Guardsman George Fitz Worlock (14198) was repatriated to England with his injuries and disembarked on 6th October 1914. He died little more than a month later on the 19th November 1914. He was buried in the churchyard not far from the place where he lived with his wife Lottie (nee Malpass). They had married in Bristol on 7th December 1913. It was poignant to see that Lottie shared the same grave plot and had remained a widow until she died in July 1971 at the age of 86. George had enlisted with the Grenadier Guards in January 1909. Prior to this he is listed as being a carter. As a professional soldier he would have been one of the first expected to fight for King and Country. I am presuming that a family dealing with a serviceman’s death on home soil could choose whether they wanted a Portland Stone Commonwealth war grave headstone or at their own expense a headstone of their choosing. The Worlock family chose an imposing Celtic style cross in local Pennant stone. When I laid my poppy there were drifts of cow parsley and a border planted with wallflowers, marigolds, and a silvery leaved curry plant. Mature holly trees, a cherry and other native trees provided nesting for sweet singing birds.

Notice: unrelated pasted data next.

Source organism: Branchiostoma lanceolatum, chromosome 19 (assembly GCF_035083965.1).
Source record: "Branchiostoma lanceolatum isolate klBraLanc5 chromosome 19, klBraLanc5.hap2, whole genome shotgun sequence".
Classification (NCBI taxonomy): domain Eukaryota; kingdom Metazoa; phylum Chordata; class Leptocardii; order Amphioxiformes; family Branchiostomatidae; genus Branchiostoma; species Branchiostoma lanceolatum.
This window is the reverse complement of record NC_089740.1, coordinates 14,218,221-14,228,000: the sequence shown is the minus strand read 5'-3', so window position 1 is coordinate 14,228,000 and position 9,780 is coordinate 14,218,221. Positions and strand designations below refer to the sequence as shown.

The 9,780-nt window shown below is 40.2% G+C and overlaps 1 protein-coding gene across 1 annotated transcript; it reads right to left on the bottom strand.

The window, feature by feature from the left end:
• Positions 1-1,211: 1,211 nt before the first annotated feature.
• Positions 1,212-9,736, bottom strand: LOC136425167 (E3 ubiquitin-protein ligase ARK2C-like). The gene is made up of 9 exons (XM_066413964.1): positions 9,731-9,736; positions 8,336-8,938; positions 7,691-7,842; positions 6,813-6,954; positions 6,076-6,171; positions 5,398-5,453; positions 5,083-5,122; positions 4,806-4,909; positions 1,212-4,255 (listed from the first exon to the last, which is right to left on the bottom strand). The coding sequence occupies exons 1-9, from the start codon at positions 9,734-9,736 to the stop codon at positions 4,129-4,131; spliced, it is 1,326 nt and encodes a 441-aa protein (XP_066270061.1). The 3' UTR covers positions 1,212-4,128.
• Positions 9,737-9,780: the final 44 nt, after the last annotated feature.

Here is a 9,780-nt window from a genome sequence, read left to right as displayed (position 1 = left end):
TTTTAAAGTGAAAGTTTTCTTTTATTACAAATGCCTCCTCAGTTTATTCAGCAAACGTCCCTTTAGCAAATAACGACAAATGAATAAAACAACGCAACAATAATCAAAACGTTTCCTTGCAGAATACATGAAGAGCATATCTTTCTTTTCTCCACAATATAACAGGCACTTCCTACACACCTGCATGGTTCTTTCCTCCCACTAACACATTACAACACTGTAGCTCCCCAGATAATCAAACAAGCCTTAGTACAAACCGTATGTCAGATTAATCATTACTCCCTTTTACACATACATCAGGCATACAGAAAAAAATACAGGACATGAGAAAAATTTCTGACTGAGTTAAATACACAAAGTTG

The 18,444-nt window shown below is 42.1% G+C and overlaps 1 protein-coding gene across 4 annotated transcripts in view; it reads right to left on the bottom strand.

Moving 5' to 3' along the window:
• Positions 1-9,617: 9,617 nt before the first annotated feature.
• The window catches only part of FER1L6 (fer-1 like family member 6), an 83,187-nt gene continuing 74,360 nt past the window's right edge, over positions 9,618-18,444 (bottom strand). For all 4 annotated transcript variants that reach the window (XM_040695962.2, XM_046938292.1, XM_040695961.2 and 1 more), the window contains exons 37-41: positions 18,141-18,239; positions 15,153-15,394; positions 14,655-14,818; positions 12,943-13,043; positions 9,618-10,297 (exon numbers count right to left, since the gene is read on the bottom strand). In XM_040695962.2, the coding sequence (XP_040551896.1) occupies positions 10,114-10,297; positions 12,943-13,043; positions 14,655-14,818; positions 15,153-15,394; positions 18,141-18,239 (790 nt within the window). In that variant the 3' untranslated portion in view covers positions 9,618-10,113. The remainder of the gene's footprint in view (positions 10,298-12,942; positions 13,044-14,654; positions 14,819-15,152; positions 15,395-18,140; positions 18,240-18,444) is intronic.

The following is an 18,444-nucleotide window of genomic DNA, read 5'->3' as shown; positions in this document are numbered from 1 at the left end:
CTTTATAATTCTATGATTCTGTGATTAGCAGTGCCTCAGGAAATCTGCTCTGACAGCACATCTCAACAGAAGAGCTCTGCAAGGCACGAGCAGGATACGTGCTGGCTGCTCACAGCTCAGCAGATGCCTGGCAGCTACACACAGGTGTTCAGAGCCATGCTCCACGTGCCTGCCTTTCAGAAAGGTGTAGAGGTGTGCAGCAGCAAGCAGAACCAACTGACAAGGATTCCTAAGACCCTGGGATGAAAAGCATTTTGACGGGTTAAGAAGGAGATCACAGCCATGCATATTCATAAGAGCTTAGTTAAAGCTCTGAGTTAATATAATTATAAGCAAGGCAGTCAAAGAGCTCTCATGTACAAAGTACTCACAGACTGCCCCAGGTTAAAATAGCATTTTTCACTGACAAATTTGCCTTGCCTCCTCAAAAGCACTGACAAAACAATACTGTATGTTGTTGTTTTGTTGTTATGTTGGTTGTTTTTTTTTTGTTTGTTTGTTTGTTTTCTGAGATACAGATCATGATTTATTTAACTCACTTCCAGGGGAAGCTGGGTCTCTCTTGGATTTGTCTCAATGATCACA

The other grave in this churchyard proved more difficult to find. I was helped to locate the grave by a really helpful church warden. On the top tier and far corner of the cemetery I found the grave of Eynon George Rice Bowen. A Captain in the Remounts he died on 26th March 1916  aged 52. Interestingly he does not appear on the Commonwealth Graves Commission site. Details of his death are fairly sketchy but I have recently stumbled upon an archive which will be useful in researching his life. Not only did he serve in the Great War but the Boer War too. The Army Remount Service was the body responsible for the purchase and training of horses and mules as remounts for the British Army. A large depot existed in Shirehampton, near Bristol which dealt with animals being shipped from overseas (predominantly USA and Canada)